Research Papers: Multiphase Flows

Flow-Feedback Method for Mitigating the Vortex Rope in Decelerated Swirling Flows

[+] Author and Article Information
Constantin Tănasă

Scientific Researcher
Research Center for Engineering of Systems With Complex Fluids,
“Politehnica” University of Timişoara,
Boulevard Mihai Viteazu 1,
RO-300222 Timişoara, Romania
e-mail: costel@mh.mec.upt.ro

Romeo Susan-Resiga

Hydraulic Machinery Department,
“Politehnica” University of Timişoara,
Boulevard Mihai Viteazu 1,
RO-300222 Timişoara, Romania
e-mail: resiga@mh.mec.upt.ro

Sebastian Muntean

Senior Researcher
e-mail: seby@acad-tim.tm.edu.ro

Alin Ilie Bosioc

Scientific Researcher
e-mail: alin@mh.mec.upt.ro
Center for Advanced Research in Engineering Science,
Romanian Academy—Timişoara Branch,
Boulevard Mihai Viteazu 24,
RO-300223 Timişoara, Romania

1Corresponding author.

Manuscript received November 7, 2012; final manuscript received March 1, 2013; published online April 12, 2013. Assoc. Editor: Mark R. Duignan.

J. Fluids Eng 135(6), 061304 (Apr 12, 2013) (11 pages) Paper No: FE-12-1561; doi: 10.1115/1.4023946 History: Received November 07, 2012; Revised March 01, 2013

When reaction hydraulic turbines are operated far from the design operating regime, particularly at partial discharge, swirling flow instability is developed downstream of the runner, in the discharge cone, with a precessing helical vortex and its associated severe pressure fluctuations. Bosioc et al. (2012, “Unsteady Pressure Analysis of a Swirling Flow With Vortex Rope and Axial Water Injection in a Discharge Cone,” ASME J. Fluids Eng., 134(8), p. 081104) showed that this instability can be successfully mitigated by injecting a water jet along the axis. However, the jet discharge is too large to be supplied with high pressure water bypassing the runner, since this discharge is associated with the volumetric loss. In the present paper we demonstrate that the control jet injected at the inlet of the conical diffuser can actually be supplied with water collected from the discharge cone outlet, thus introducing a new concept of flow feedback. In this case, the jet is driven by the pressure difference between the cone wall, where the feedback spiral case is located, and the pressure at the jet nozzle outlet. In order to reach the required threshold value of the jet discharge, we also introduce ejector pumps to partially compensate for the hydraulic losses in the return pipes. Extensive experimental investigations show that the wall pressure fluctuations are successfully mitigated when the jet reaches 12% of the main flow discharge for a typical part load turbine operating regime. About 10% of the jet discharge is supplied by the plain flow feedback, and only 2% boost is insured by the ejector pumps. As a result, this new approach paves the way towards practical applications in real hydraulic turbines.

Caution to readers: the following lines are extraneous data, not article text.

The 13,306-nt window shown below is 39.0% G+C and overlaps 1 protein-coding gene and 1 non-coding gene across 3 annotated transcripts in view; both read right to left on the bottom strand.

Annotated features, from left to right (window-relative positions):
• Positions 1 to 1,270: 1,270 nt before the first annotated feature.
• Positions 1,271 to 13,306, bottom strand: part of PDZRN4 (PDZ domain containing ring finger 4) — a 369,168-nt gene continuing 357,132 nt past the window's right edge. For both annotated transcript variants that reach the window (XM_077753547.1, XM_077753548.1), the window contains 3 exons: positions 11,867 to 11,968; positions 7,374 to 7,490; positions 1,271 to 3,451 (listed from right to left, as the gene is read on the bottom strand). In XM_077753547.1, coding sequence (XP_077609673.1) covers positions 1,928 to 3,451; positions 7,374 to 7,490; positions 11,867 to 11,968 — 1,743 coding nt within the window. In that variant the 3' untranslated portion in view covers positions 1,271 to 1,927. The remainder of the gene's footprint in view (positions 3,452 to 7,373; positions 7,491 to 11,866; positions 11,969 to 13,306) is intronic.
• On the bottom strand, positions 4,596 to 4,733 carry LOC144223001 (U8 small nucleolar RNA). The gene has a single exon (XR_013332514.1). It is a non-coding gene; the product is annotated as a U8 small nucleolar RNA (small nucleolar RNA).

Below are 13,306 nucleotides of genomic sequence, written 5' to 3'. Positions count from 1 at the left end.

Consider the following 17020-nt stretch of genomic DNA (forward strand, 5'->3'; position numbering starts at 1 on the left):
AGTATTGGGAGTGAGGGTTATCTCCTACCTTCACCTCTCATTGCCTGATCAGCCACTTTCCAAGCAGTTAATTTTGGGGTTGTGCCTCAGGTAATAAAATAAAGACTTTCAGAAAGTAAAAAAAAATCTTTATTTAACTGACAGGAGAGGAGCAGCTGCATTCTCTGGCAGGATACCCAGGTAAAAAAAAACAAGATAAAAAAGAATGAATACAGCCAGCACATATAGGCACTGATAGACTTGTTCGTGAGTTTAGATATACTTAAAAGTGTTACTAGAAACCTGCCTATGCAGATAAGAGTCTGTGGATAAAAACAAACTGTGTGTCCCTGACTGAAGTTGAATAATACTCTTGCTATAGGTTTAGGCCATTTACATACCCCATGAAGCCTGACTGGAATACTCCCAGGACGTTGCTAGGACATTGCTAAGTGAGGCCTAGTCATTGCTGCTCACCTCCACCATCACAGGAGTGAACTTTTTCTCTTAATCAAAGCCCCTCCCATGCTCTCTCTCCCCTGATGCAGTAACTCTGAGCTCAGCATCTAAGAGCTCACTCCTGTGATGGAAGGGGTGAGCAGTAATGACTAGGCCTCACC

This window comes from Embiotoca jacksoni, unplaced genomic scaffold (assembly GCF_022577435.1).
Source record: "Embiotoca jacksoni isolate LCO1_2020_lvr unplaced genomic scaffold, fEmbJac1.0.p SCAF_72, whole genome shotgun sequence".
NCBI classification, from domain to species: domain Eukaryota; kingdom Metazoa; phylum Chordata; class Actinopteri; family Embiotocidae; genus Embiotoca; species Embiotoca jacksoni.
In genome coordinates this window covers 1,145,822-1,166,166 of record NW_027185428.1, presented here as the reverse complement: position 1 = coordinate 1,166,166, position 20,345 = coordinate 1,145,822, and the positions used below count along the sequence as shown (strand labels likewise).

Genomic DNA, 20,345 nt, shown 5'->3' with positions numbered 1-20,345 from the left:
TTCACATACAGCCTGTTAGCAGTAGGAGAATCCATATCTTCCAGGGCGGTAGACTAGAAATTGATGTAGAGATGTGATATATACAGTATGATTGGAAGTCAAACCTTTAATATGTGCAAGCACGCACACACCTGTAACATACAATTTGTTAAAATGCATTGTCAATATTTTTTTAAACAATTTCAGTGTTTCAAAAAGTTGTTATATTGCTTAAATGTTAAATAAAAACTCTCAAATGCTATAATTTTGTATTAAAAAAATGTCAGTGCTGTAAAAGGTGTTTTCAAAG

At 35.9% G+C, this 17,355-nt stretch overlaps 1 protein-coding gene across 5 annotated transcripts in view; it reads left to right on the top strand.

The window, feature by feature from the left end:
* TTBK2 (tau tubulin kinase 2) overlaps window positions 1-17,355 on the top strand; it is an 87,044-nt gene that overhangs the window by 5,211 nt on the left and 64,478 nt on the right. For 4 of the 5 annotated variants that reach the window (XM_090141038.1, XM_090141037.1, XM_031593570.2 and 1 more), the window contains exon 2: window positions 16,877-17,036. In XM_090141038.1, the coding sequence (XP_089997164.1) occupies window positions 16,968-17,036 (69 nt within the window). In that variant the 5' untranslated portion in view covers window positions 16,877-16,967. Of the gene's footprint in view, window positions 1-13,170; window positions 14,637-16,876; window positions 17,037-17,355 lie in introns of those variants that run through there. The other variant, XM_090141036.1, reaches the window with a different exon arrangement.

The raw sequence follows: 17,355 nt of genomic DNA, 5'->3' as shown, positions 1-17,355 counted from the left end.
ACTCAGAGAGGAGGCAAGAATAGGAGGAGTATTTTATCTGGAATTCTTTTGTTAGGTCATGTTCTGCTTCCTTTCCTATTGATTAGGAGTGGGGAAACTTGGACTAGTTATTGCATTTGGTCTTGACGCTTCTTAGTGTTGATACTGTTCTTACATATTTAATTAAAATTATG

Copyright © 2013 by ASME
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Fig. 1

Cross section through a Francis hydraulic turbine (a) vortex rope in the discharge cone and (b) flow-feedback system with jet injection into the discharge cone

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Fig. 2

Cross section through the swirling flow apparatus and detail of the swirl generator

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Fig. 3

Schematic representation of the flow-feedback system (FFM) implemented on the swirl apparatus and a cross section through the swirl generator

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Fig. 4

Collecting spiral case (a) radius of the cross section, (b) top view of the twin spiral case, (c) meridian cross-section geometry, and (d) transversal cross-section

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Fig. 5

Flow-feedback system with ejector pumps (FFM+) and a detail with the ejector pump

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Fig. 6

Pressure loss on the return pipes versus jet discharge

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Fig. 7

Dimensionless pressure coefficient measured on the conical diffuser wall for swirling flow with vortex rope and with flow-feedback control, respectively

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Fig. 8

Pressure fluctuation when using the FFM: original signal (left) and its Fourier spectrum (right)

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Fig. 9

Pressure fluctuation when using the FFM+: original signal (left) and its Fourier spectrum (right)

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Fig. 10

Dimensionless amplitude (a) Strouhal number and (b) versus the jet discharge fraction presented by Bosioc et al. [22]. FFM and FFM+ are marked on both figures.

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Fig. 11

Mitigation of the pressure fluctuations using FFM and FFM+ with respect to the vortex rope case at the four levels shown in Fig. 2

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Fig. 12

Rotating and plunging pressure fluctuation decomposition for swirling flow with vortex rope (a), FFM (b), and FFM+ (c), respectively, at the four levels shown in Fig. 2




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